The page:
Almost half a million Americans have signed up to participate in COVID-19 vaccine clinical trials, but in order for the trials to be completed, researchers still need more than 1 million additional people to volunteer.

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That was the message James Kublin, MD, MPH, executive director of the COVID-19 Prevention Network (CoVPN), shared during a recent episode of “AMA COVID-19 Update.” Dr. Kublin, who is a principal staff scientist in the vaccine and infectious disease division at the Fred Hutchinson Cancer Research Center in Seattle, spoke with AMA Chief Experience Officer Todd Unger about the goal of CoVPN, the challenges of addressing misinformation and the importance of having a diverse collection of participants in vaccine trials.

CoVPN was started earlier this year by the National Institute of Allergy and Infectious Diseases (NIAID) to focus on phase 3 efficacy trials for COVID-19 vaccines and monoclonal antibodies. NIAID is part of the National Institutes of Health.

“Vaccine hesitancy continues to be a major issue,” Dr. Kublin said. “Addressing the fears and the uncertainty that people are facing today has been a major focus of our community engagement and outreach efforts.”

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Learning from the past

Although CoVPN is new, it is built on the foundation of vaccine networks that conduct clinical trials around the world and that have been supported by NIAID for decades, including the HIV Vaccine Trials Network.

“We’ve learned very much about how to optimize manufacturing, how to test ... most efficiently in humans, what type of safety signals we may have to look out for,” Dr. Kublin said. “That is truly foundational work that goes back over decades that has provided real support to how we can accelerate these efforts today.”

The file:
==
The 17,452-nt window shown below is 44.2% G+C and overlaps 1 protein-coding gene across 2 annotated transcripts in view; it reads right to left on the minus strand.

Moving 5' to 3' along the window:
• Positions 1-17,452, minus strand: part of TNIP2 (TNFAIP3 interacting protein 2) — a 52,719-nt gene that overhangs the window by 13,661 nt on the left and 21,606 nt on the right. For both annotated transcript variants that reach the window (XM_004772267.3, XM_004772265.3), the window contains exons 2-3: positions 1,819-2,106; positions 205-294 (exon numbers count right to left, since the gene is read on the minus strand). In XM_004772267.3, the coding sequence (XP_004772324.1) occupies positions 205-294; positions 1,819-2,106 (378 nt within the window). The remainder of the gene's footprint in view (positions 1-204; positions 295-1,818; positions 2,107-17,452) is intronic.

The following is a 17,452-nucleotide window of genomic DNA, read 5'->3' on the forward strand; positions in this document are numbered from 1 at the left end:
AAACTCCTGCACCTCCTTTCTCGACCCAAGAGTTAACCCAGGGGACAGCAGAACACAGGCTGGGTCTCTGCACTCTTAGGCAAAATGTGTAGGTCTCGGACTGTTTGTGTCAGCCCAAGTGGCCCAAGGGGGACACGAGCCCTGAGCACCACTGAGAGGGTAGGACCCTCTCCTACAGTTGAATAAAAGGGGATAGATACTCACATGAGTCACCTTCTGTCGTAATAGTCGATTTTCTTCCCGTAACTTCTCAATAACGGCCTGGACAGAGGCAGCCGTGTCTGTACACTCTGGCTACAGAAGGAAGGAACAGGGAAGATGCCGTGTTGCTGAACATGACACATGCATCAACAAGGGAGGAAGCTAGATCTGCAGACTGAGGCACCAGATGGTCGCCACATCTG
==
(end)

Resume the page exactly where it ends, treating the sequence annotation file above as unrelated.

While processes and findings from these preexisting networks are important, so too is the recognition of how the public views these trials.

“We have to speak directly to the uncertainty that people are feeling and how vaccines and improved therapies and prevention will address that uncertainty, address the fears,” Dr. Kublin said. “We have to speak to the mistrust that exists historically in many of these populations.”

Discover the impact of COVID-19 in different communities.

Dr. Kublin explained that CoVPN looks to physicians, as well as faith-based leaders and community leaders to help educate these and other communities about the vaccine trial process and ways to get involved. Learn more about how doctors can diversity the volunteer pool for COVID-19 vaccine clinical trials.

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Seeking more volunteers

The best way for people to learn more about the clinical vaccine trials is to visit the CoVPN website, Dr. Kublin said. The website features information about each of the clinical studies as well as a robust list of frequently asked questions and facts.

The website also makes it easy for volunteers to sign up for a trial, a process Dr. Kublin said takes about five minutes to complete. Signing up to volunteer does not guarantee a spot in any of the trials.

“It doesn’t obligate you to participate in a clinical trial,” he said. “Our clinical trial sites … reach out to individuals they deem to be best eligible for these particular clinical trials.

“Expressing that interest is a fantastic first step.”

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